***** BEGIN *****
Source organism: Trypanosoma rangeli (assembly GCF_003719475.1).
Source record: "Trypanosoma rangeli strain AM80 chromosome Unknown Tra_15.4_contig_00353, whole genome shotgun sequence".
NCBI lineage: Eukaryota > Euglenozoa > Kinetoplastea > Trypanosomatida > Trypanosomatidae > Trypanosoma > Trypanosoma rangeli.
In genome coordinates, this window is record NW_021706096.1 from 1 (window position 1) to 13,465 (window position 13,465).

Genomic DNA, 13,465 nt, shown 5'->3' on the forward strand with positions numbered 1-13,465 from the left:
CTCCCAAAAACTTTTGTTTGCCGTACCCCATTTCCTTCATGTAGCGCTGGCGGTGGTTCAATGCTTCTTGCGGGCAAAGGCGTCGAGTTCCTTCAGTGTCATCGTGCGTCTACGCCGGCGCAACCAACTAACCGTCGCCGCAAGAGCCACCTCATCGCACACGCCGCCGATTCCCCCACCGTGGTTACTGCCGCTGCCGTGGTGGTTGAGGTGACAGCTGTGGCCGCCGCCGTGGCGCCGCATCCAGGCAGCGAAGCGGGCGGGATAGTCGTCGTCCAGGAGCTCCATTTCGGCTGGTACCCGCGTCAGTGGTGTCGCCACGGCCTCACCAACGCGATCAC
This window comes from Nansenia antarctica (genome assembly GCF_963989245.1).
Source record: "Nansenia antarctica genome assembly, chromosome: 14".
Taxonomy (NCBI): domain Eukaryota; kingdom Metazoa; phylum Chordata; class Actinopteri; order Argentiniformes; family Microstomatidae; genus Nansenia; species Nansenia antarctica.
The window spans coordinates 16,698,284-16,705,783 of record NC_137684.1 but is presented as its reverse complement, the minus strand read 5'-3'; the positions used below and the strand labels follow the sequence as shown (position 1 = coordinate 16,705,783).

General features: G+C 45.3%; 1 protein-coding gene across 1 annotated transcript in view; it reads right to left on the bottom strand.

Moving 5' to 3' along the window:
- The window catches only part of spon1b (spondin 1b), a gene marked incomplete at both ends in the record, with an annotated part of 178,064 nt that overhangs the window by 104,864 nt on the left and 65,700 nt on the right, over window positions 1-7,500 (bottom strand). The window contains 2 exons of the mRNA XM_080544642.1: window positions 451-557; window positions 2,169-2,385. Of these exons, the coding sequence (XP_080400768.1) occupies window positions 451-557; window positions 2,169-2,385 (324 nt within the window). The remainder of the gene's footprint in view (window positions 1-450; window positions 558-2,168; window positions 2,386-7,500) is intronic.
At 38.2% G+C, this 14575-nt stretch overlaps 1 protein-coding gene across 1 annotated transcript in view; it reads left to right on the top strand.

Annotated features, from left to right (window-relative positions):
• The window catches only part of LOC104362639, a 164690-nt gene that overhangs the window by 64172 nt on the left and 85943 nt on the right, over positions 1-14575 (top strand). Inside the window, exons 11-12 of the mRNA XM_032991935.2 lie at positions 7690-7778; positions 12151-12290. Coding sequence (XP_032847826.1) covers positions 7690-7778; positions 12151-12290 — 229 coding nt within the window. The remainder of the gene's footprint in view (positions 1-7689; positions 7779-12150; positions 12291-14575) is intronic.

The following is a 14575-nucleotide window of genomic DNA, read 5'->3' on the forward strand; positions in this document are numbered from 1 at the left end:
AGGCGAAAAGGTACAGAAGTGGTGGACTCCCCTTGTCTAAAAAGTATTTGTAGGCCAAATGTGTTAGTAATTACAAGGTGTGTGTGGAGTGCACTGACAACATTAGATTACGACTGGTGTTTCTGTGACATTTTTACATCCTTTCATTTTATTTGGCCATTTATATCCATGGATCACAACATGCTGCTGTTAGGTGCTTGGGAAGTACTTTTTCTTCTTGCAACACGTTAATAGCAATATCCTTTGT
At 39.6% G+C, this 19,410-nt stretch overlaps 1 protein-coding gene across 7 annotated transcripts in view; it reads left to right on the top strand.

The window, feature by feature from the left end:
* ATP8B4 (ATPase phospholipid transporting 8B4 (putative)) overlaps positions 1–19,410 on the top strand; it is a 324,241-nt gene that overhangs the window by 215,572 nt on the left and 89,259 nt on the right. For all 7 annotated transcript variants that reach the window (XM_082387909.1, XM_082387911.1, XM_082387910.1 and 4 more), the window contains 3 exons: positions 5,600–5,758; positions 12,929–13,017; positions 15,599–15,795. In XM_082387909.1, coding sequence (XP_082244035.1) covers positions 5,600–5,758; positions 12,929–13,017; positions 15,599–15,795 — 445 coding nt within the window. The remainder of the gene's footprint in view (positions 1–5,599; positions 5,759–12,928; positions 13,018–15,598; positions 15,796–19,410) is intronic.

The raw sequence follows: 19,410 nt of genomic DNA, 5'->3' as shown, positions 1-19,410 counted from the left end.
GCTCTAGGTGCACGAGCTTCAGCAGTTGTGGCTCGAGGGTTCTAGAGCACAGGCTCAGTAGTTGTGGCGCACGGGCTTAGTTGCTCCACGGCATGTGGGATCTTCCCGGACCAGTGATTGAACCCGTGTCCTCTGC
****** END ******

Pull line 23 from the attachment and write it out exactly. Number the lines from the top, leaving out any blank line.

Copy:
GCTCTAGGTGCACGAGCTTCAGCAGTTGTGGCTCGAGGGTTCTAGAGCACAGGCTCAGTAGTTGTGGCGCACGGGCTTAGTTGCTCCACGGCATGTGGGATCTTCCCGGACCAGTGATTGAACCCGTGTCCTCTGC